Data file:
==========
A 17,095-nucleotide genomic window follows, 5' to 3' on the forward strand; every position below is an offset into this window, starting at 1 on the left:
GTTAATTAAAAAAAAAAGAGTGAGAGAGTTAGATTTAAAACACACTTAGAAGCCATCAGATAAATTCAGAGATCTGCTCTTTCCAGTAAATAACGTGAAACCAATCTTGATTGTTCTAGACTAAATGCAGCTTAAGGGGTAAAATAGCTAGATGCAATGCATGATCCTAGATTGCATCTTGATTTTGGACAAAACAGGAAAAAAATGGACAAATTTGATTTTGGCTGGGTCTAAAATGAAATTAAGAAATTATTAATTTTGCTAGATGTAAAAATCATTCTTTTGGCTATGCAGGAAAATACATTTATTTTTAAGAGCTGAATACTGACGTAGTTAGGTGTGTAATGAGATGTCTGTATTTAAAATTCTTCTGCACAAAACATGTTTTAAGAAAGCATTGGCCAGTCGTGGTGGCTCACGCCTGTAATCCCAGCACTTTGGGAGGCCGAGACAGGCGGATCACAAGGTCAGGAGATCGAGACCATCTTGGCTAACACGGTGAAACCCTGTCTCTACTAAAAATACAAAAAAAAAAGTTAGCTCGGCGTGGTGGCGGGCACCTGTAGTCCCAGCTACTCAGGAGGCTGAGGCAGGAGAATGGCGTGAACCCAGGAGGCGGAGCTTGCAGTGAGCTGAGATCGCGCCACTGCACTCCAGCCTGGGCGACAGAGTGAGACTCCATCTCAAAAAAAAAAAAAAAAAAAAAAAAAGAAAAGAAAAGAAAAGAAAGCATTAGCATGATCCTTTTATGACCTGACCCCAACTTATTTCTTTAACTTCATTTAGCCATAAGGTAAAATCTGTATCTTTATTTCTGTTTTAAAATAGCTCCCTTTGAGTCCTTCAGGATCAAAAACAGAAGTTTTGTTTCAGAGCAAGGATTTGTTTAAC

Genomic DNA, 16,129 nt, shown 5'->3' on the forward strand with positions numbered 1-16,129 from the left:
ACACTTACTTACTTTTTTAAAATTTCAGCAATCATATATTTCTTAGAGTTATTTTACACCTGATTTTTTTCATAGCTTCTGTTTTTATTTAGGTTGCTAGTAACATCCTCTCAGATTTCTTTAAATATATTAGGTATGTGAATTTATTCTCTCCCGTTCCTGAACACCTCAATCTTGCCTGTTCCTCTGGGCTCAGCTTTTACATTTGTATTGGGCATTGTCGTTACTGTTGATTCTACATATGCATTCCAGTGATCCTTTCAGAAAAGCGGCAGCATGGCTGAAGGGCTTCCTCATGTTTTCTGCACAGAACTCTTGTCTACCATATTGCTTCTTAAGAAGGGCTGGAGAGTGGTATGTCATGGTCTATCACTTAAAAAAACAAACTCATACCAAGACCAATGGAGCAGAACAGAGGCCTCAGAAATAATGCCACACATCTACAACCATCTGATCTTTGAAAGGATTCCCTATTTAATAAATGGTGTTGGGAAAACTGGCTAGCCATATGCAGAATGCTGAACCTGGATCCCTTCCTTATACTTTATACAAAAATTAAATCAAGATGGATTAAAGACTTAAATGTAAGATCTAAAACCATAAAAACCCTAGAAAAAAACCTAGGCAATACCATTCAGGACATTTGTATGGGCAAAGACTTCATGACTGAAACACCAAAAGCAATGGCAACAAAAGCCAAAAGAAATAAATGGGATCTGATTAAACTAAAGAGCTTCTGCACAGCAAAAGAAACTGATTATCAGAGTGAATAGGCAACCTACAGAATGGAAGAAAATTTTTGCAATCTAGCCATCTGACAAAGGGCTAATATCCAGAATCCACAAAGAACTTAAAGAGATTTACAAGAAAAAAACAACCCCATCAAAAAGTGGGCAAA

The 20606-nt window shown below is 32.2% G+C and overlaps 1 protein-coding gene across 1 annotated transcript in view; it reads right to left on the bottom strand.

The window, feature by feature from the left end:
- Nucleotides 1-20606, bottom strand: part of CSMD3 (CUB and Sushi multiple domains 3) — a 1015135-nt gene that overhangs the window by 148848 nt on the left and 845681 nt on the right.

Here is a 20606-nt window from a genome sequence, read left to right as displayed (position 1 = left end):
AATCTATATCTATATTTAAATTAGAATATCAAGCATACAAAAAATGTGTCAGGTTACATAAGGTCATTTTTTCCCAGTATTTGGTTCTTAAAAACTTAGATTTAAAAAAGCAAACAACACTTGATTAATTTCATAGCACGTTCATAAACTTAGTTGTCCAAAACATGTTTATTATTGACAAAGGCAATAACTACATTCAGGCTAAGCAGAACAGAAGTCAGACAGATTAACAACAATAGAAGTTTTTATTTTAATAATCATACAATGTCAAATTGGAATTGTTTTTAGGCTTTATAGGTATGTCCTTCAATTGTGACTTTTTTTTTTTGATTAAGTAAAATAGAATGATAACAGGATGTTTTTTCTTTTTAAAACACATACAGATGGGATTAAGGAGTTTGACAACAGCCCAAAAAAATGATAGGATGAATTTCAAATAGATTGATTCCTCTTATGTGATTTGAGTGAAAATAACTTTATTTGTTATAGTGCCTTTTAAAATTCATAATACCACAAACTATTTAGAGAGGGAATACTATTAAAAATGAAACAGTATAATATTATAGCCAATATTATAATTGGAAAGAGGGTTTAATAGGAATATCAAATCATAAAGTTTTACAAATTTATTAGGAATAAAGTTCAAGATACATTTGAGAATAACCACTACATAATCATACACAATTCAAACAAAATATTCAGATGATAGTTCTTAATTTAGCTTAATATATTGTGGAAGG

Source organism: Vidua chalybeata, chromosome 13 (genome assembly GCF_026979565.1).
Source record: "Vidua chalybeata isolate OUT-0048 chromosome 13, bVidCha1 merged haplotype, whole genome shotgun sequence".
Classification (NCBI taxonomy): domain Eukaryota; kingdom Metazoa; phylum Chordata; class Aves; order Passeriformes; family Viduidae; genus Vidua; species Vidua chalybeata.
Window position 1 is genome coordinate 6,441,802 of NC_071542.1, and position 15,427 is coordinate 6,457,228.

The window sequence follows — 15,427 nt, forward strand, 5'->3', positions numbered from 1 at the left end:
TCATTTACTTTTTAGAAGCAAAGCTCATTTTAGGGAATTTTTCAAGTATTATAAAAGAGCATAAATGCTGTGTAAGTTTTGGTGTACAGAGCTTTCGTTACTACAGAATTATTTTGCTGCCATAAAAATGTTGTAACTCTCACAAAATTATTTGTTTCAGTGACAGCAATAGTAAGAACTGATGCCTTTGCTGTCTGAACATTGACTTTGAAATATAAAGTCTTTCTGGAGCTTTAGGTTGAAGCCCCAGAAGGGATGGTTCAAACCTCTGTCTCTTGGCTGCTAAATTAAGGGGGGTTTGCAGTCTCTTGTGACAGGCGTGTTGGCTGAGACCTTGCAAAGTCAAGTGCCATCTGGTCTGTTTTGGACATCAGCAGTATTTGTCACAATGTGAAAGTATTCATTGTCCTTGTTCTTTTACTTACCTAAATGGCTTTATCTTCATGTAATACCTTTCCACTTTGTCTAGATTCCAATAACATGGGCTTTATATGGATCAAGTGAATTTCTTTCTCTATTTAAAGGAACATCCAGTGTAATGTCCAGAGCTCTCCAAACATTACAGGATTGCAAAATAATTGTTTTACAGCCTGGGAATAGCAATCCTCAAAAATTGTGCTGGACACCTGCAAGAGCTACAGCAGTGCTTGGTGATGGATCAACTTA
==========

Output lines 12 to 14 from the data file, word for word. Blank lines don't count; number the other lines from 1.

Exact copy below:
Classification (NCBI taxonomy): domain Eukaryota; kingdom Metazoa; phylum Chordata; class Aves; order Passeriformes; family Viduidae; genus Vidua; species Vidua chalybeata.
Window position 1 is genome coordinate 6,441,802 of NC_071542.1, and position 15,427 is coordinate 6,457,228.

The window sequence follows — 15,427 nt, forward strand, 5'->3', positions numbered from 1 at the left end: